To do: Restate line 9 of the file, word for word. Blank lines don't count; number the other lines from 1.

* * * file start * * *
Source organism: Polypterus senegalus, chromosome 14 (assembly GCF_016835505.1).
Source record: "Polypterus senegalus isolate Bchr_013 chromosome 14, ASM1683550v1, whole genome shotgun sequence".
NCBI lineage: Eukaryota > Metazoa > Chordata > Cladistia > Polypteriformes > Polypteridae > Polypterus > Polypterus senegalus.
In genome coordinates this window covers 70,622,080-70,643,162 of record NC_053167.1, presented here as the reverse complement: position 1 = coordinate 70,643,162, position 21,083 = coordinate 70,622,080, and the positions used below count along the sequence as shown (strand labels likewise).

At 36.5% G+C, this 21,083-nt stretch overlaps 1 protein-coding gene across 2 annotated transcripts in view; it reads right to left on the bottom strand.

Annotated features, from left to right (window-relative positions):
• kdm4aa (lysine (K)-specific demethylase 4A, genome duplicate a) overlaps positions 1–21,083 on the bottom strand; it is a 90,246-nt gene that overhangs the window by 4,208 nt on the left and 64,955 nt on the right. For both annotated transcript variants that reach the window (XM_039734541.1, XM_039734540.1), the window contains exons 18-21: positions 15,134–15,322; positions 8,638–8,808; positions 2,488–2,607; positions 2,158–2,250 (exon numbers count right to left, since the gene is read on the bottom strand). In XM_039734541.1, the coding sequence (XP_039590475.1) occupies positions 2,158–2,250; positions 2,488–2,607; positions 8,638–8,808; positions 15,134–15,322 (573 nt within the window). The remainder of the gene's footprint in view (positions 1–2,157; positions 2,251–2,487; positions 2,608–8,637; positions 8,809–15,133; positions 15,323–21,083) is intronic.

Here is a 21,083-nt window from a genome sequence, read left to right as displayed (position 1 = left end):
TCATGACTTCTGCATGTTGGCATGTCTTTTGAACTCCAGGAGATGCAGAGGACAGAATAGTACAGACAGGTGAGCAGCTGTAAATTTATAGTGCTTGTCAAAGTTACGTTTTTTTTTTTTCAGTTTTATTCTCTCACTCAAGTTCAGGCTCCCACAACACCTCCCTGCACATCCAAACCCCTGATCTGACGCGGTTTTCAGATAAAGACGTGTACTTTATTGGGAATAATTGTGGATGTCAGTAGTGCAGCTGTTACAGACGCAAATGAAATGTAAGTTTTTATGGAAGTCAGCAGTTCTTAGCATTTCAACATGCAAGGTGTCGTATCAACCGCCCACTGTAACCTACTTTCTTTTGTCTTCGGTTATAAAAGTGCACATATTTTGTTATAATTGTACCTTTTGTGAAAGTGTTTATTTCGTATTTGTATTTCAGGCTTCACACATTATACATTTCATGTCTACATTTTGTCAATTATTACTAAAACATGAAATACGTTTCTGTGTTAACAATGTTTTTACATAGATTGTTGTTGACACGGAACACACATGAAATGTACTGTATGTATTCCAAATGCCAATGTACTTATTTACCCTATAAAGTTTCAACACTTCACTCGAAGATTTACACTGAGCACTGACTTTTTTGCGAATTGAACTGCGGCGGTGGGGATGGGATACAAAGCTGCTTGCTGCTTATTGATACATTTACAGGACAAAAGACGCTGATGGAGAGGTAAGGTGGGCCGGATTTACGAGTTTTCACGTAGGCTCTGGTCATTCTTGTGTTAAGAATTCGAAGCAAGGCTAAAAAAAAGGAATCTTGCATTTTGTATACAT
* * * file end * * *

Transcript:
TCATGACTTCTGCATGTTGGCATGTCTTTTGAACTCCAGGAGATGCAGAGGACAGAATAGTACAGACAGGTGAGCAGCTGTAAATTTATAGTGCTTGTCAAAGTTACGTTTTTTTTTTTTCAGTTTTATTCTCTCACTCAAGTTCAGGCTCCCACAACACCTCCCTGCACATCCAAACCCCTGATCTGACGCGGTTTTCAGATAAAGACGTGTACTTTATTGGGAATAATTGTGGATGTCAGTAGTGCAGCTGTTACAGACGCAAATGAAATGTAAGTTTTTATGGAAGTCAGCAGTTCTTAGCATTTCAACATGCAAGGTGTCGTATCAACCGCCCACTGTAACCTACTTTCTTTTGTCTTCGGTTATAAAAGTGCACATATTTTGTTATAATTGTACCTTTTGTGAAAGTGTTTATTTCGTATTTGTATTTCAGGCTTCACACATTATACATTTCATGTCTACATTTTGTCAATTATTACTAAAACATGAAATACGTTTCTGTGTTAACAATGTTTTTACATAGATTGTTGTTGACACGGAACACACATGAAATGTACTGTATGTATTCCAAATGCCAATGTACTTATTTACCCTATAAAGTTTCAACACTTCACTCGAAGATTTACACTGAGCACTGACTTTTTTGCGAATTGAACTGCGGCGGTGGGGATGGGATACAAAGCTGCTTGCTGCTTATTGATACATTTACAGGACAAAAGACGCTGATGGAGAGGTAAGGTGGGCCGGATTTACGAGTTTTCACGTAGGCTCTGGTCATTCTTGTGTTAAGAATTCGAAGCAAGGCTAAAAAAAAGGAATCTTGCATTTTGTATACAT